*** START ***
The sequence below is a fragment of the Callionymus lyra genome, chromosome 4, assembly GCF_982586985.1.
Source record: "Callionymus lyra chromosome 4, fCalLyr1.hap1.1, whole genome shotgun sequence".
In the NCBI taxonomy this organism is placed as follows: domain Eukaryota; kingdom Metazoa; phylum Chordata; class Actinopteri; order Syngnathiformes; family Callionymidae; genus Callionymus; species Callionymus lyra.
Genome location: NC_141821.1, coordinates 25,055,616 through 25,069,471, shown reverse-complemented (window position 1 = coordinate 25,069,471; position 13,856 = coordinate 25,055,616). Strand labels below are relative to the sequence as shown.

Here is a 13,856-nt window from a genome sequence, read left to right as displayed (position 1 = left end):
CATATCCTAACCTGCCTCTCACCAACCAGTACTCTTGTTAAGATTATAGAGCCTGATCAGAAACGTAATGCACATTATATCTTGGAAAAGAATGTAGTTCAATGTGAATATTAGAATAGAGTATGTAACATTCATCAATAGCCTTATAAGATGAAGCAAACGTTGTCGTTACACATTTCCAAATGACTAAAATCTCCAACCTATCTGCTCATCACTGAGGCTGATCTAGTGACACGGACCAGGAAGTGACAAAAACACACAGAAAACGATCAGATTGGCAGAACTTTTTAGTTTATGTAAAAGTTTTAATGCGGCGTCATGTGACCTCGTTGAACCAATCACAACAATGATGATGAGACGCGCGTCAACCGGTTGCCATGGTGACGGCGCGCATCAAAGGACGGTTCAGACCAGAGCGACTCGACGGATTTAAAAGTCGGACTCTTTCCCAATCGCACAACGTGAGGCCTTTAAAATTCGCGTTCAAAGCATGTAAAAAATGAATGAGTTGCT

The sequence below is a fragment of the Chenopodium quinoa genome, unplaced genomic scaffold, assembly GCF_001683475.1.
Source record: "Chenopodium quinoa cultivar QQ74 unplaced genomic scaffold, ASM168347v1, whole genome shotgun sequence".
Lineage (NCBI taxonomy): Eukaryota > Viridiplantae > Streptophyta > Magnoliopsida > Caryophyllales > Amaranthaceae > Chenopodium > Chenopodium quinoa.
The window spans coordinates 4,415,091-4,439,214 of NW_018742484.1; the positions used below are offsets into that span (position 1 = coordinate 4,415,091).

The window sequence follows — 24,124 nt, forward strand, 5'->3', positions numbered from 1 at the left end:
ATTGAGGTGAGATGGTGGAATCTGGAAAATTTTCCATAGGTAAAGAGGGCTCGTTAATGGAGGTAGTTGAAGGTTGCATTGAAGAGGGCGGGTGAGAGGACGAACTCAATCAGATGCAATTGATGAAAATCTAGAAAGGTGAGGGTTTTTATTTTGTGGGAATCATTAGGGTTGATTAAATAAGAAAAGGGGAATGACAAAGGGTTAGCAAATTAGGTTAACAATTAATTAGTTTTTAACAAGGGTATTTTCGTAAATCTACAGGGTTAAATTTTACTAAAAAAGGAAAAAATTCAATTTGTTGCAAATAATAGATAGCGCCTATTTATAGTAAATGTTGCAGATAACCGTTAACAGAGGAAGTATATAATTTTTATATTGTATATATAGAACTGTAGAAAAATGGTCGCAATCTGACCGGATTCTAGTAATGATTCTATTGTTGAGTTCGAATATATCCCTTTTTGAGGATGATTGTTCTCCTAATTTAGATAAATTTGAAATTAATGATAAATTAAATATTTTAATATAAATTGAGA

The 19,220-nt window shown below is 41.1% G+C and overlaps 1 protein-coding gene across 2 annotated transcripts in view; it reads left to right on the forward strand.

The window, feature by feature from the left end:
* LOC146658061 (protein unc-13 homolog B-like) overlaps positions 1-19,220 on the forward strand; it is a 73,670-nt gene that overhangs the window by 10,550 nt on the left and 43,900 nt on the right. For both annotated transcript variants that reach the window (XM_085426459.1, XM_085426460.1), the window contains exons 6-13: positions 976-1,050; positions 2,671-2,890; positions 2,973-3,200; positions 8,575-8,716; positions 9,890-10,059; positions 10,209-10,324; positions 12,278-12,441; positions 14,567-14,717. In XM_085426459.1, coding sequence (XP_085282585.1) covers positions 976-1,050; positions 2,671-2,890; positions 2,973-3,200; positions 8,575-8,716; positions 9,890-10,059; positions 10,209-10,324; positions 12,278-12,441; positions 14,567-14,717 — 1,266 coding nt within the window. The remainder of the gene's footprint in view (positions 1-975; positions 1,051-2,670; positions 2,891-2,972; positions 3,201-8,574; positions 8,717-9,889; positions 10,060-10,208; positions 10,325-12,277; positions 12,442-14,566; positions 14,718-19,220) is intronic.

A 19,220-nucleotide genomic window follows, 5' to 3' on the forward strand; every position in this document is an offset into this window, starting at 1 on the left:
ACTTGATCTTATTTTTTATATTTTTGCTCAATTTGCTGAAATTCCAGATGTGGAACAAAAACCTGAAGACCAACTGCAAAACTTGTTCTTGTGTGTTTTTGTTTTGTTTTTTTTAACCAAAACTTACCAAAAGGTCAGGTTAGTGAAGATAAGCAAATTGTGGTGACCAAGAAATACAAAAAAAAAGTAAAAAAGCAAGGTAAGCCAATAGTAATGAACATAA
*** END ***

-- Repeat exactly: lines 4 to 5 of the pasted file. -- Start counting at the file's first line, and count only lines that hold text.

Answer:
Genome location: NC_141821.1, coordinates 25,055,616 through 25,069,471, shown reverse-complemented (window position 1 = coordinate 25,069,471; position 13,856 = coordinate 25,055,616). Strand labels below are relative to the sequence as shown.

Here is a 13,856-nt window from a genome sequence, read left to right as displayed (position 1 = left end):